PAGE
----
Darkness comes,100 more miles left to go, and I get off the interstate to take the highway from Dillon to Bozeman through Whitehall. Familiar places… I’m getting closer, I can make it. The last 20 miles, I’m on the interstate… I smell rain… and it starts raining hard again. I can barely see ahead, I must keep my helmet half open. 432 miles / 700 km since the morning I pull in the driveway. With pain I stop and get off the bike. It will be a while before I find the strength to take my clothes off, and it will be a struggle. When I do I look at my leg, both my left ankle and knee are swollen. I realize now my lower back hurts where I hit the ground, as well as my neck and shoulders. I take a hot bath keeping the left leg out of the tub, which has now an ice pack on it. I go to bed and fall asleep almost immediately but it’s not a restful sleep. I wake up a few times work pain and an hyperactive mind that wants to analyze every single minute of the day.
In the morning I call an orthopedic clinic in Bozeman and luckily they can see me at 1pm. My neighbor drives me there and the clinic personnel treats me with kindness and empathy complimenting me for my sense of humor and positivism. They take care of the US Ski Team so I’m guessing I’m in good hands. X-rays don’t show any fracture, which is good, and the doctor doesn’t think it’s the ACL but there could be a tear in the MCL. We will need an MRI to ascertain that, I’m scheduled for next week and they provide me with a full length knee/leg brace.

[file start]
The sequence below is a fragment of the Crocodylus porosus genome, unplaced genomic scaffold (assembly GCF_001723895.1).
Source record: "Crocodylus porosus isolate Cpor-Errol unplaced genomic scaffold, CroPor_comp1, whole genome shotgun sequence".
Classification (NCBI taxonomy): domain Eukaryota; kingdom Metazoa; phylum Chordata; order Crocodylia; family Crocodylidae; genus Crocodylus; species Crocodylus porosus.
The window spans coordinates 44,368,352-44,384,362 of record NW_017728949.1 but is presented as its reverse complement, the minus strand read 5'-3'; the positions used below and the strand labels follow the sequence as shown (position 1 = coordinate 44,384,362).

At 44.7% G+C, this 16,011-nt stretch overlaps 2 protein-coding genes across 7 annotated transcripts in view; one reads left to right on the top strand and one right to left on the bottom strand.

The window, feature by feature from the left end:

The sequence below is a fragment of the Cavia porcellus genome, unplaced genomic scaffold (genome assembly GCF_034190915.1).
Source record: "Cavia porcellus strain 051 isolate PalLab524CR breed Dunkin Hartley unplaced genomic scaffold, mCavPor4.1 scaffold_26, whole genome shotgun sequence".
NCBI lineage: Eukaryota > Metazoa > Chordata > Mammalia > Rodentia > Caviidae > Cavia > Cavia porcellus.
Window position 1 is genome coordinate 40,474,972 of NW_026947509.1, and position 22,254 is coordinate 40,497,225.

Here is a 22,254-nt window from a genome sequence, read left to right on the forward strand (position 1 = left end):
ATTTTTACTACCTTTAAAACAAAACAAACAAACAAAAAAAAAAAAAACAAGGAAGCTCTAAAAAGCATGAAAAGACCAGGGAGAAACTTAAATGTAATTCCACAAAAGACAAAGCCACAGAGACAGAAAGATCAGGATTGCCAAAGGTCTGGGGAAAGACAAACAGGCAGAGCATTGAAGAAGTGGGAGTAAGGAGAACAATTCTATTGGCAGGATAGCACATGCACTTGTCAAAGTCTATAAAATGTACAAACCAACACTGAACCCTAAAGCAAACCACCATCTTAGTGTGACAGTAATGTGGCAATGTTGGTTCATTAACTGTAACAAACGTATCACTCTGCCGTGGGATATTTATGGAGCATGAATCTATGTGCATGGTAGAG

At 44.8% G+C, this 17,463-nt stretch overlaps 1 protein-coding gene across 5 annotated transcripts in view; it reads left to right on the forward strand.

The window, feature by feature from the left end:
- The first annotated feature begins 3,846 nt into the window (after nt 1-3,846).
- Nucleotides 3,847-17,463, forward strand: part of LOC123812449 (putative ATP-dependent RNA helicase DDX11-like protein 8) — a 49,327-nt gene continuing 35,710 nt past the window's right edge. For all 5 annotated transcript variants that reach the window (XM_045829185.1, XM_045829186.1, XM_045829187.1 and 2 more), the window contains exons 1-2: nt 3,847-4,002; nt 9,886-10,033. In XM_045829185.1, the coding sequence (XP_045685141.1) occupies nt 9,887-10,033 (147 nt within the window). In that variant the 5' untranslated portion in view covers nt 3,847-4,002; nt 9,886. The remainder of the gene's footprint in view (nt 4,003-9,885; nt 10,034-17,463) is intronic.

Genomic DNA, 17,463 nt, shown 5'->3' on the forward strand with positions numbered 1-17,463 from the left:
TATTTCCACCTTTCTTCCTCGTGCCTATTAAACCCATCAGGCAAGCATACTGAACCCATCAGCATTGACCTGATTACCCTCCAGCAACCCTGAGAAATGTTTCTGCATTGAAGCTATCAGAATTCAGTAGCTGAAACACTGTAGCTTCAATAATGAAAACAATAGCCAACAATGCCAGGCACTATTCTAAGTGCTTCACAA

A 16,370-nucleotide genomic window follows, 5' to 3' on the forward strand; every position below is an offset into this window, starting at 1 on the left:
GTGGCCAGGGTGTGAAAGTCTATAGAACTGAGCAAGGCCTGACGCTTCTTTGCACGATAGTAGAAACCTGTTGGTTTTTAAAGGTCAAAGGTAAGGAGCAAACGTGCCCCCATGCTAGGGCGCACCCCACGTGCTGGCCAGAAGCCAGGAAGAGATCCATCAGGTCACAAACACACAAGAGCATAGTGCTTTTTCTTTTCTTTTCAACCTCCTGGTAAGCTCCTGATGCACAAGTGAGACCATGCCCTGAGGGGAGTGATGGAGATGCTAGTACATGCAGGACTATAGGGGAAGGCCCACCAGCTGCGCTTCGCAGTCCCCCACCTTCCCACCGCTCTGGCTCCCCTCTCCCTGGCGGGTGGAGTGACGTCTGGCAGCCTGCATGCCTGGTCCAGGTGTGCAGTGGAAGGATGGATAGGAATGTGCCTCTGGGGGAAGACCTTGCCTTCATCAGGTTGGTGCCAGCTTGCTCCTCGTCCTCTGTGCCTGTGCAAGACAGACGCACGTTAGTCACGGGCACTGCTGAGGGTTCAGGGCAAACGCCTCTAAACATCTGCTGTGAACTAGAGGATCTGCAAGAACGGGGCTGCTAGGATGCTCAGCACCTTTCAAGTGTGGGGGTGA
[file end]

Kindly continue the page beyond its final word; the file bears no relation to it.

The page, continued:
The next day, Sunday, I’m feeling better. The excruciating pain now has been downgraded (by me) to: just pain. I can deal with that, I have a pretty high tolerance to pain. Thanks mom for that.
It’s time to think about what went wrong and what went right. This was a typical case of bad decisions mixed with bad luck (the days after the ride the weather has been gorgeous, summer-like). I should’ve listened to my inner voice and I should not have ignored all the warnings, in the desire to do a trip I’ve been wanting to do for years. On the plus side, I was wearing impact shorts under my motorcycle pants, had high quality tall boots and a well protected motorcycle jacket. Things could have gone a lot worse. I could’ve been injured more, or I could have been out all night waiting for a passersby…or a bear.